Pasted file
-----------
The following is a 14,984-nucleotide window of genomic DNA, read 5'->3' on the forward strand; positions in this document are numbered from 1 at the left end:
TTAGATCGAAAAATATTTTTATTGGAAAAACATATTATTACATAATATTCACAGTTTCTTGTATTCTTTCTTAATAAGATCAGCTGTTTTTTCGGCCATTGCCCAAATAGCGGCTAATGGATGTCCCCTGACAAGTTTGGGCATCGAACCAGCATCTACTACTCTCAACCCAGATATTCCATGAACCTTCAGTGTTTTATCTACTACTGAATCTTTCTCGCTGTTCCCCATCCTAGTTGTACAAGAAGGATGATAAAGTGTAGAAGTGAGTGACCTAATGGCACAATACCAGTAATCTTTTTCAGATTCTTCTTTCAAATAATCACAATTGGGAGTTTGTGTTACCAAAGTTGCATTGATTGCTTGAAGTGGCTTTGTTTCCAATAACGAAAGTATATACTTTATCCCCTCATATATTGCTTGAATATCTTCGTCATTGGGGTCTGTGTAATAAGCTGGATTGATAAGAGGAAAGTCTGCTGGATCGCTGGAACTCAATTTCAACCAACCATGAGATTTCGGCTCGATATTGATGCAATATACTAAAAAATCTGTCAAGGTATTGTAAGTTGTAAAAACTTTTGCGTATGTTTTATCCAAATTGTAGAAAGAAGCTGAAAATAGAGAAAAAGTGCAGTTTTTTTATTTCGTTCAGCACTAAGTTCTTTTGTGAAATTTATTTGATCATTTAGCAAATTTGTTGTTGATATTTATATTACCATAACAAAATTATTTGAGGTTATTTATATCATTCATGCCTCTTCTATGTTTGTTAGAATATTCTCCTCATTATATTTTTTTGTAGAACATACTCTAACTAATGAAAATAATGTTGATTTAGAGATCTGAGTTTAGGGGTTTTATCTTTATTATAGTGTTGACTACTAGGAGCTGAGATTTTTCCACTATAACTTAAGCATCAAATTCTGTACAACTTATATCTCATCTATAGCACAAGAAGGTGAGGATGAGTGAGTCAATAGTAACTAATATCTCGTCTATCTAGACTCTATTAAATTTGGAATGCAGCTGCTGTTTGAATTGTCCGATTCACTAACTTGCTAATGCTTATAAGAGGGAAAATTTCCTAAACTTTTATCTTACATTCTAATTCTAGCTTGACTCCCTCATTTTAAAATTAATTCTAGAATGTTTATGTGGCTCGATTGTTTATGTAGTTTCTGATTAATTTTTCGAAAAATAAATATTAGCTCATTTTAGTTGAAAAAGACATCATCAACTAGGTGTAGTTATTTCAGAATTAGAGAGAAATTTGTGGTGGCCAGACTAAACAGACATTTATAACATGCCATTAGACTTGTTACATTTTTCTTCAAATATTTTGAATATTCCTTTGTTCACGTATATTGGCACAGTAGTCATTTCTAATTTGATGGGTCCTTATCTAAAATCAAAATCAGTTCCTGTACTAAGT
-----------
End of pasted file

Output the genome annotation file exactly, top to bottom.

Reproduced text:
The following is a 14,984-nucleotide window of genomic DNA, read 5'->3' on the forward strand; positions in this document are numbered from 1 at the left end:
TTAGATCGAAAAATATTTTTATTGGAAAAACATATTATTACATAATATTCACAGTTTCTTGTATTCTTTCTTAATAAGATCAGCTGTTTTTTCGGCCATTGCCCAAATAGCGGCTAATGGATGTCCCCTGACAAGTTTGGGCATCGAACCAGCATCTACTACTCTCAACCCAGATATTCCATGAACCTTCAGTGTTTTATCTACTACTGAATCTTTCTCGCTGTTCCCCATCCTAGTTGTACAAGAAGGATGATAAAGTGTAGAAGTGAGTGACCTAATGGCACAATACCAGTAATCTTTTTCAGATTCTTCTTTCAAATAATCACAATTGGGAGTTTGTGTTACCAAAGTTGCATTGATTGCTTGAAGTGGCTTTGTTTCCAATAACGAAAGTATATACTTTATCCCCTCATATATTGCTTGAATATCTTCGTCATTGGGGTCTGTGTAATAAGCTGGATTGATAAGAGGAAAGTCTGCTGGATCGCTGGAACTCAATTTCAACCAACCATGAGATTTCGGCTCGATATTGATGCAATATACTAAAAAATCTGTCAAGGTATTGTAAGTTGTAAAAACTTTTGCGTATGTTTTATCCAAATTGTAGAAAGAAGCTGAAAATAGAGAAAAAGTGCAGTTTTTTTATTTCGTTCAGCACTAAGTTCTTTTGTGAAATTTATTTGATCATTTAGCAAATTTGTTGTTGATATTTATATTACCATAACAAAATTATTTGAGGTTATTTATATCATTCATGCCTCTTCTATGTTTGTTAGAATATTCTCCTCATTATATTTTTTTGTAGAACATACTCTAACTAATGAAAATAATGTTGATTTAGAGATCTGAGTTTAGGGGTTTTATCTTTATTATAGTGTTGACTACTAGGAGCTGAGATTTTTCCACTATAACTTAAGCATCAAATTCTGTACAACTTATATCTCATCTATAGCACAAGAAGGTGAGGATGAGTGAGTCAATAGTAACTAATATCTCGTCTATCTAGACTCTATTAAATTTGGAATGCAGCTGCTGTTTGAATTGTCCGATTCACTAACTTGCTAATGCTTATAAGAGGGAAAATTTCCTAAACTTTTATCTTACATTCTAATTCTAGCTTGACTCCCTCATTTTAAAATTAATTCTAGAATGTTTATGTGGCTCGATTGTTTATGTAGTTTCTGATTAATTTTTCGAAAAATAAATATTAGCTCATTTTAGTTGAAAAAGACATCATCAACTAGGTGTAGTTATTTCAGAATTAGAGAGAAATTTGTGGTGGCCAGACTAAACAGACATTTATAACATGCCATTAGACTTGTTACATTTTTCTTCAAATATTTTGAATATTCCTTTGTTCACGTATATTGGCACAGTAGTCATTTCTAATTTGATGGGTCCTTATCTAAAATCAAAATCAGTTCCTGTACTAAGT